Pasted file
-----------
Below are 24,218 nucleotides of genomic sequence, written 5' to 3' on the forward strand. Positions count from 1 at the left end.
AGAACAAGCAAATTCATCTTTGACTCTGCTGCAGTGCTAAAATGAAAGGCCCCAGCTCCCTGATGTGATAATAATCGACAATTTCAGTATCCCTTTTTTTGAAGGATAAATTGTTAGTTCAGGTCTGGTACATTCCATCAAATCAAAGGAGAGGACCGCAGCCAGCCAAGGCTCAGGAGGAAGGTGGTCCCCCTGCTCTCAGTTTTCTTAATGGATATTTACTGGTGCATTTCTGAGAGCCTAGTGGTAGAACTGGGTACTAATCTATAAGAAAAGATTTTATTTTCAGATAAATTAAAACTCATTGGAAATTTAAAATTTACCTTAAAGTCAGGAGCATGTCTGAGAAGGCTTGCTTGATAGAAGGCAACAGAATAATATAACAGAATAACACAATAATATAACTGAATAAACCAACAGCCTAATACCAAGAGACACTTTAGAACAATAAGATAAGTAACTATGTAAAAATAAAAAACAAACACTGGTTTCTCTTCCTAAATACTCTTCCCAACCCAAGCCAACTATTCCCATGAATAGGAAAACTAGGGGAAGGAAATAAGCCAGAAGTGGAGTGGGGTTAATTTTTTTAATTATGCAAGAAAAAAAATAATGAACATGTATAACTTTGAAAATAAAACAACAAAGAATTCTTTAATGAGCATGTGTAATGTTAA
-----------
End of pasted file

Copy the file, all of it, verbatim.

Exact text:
Below are 24,218 nucleotides of genomic sequence, written 5' to 3' on the forward strand. Positions count from 1 at the left end.
AGAACAAGCAAATTCATCTTTGACTCTGCTGCAGTGCTAAAATGAAAGGCCCCAGCTCCCTGATGTGATAATAATCGACAATTTCAGTATCCCTTTTTTTGAAGGATAAATTGTTAGTTCAGGTCTGGTACATTCCATCAAATCAAAGGAGAGGACCGCAGCCAGCCAAGGCTCAGGAGGAAGGTGGTCCCCCTGCTCTCAGTTTTCTTAATGGATATTTACTGGTGCATTTCTGAGAGCCTAGTGGTAGAACTGGGTACTAATCTATAAGAAAAGATTTTATTTTCAGATAAATTAAAACTCATTGGAAATTTAAAATTTACCTTAAAGTCAGGAGCATGTCTGAGAAGGCTTGCTTGATAGAAGGCAACAGAATAATATAACAGAATAACACAATAATATAACTGAATAAACCAACAGCCTAATACCAAGAGACACTTTAGAACAATAAGATAAGTAACTATGTAAAAATAAAAAACAAACACTGGTTTCTCTTCCTAAATACTCTTCCCAACCCAAGCCAACTATTCCCATGAATAGGAAAACTAGGGGAAGGAAATAAGCCAGAAGTGGAGTGGGGTTAATTTTTTTAATTATGCAAGAAAAAAAATAATGAACATGTATAACTTTGAAAATAAAACAACAAAGAATTCTTTAATGAGCATGTGTAATGTTAA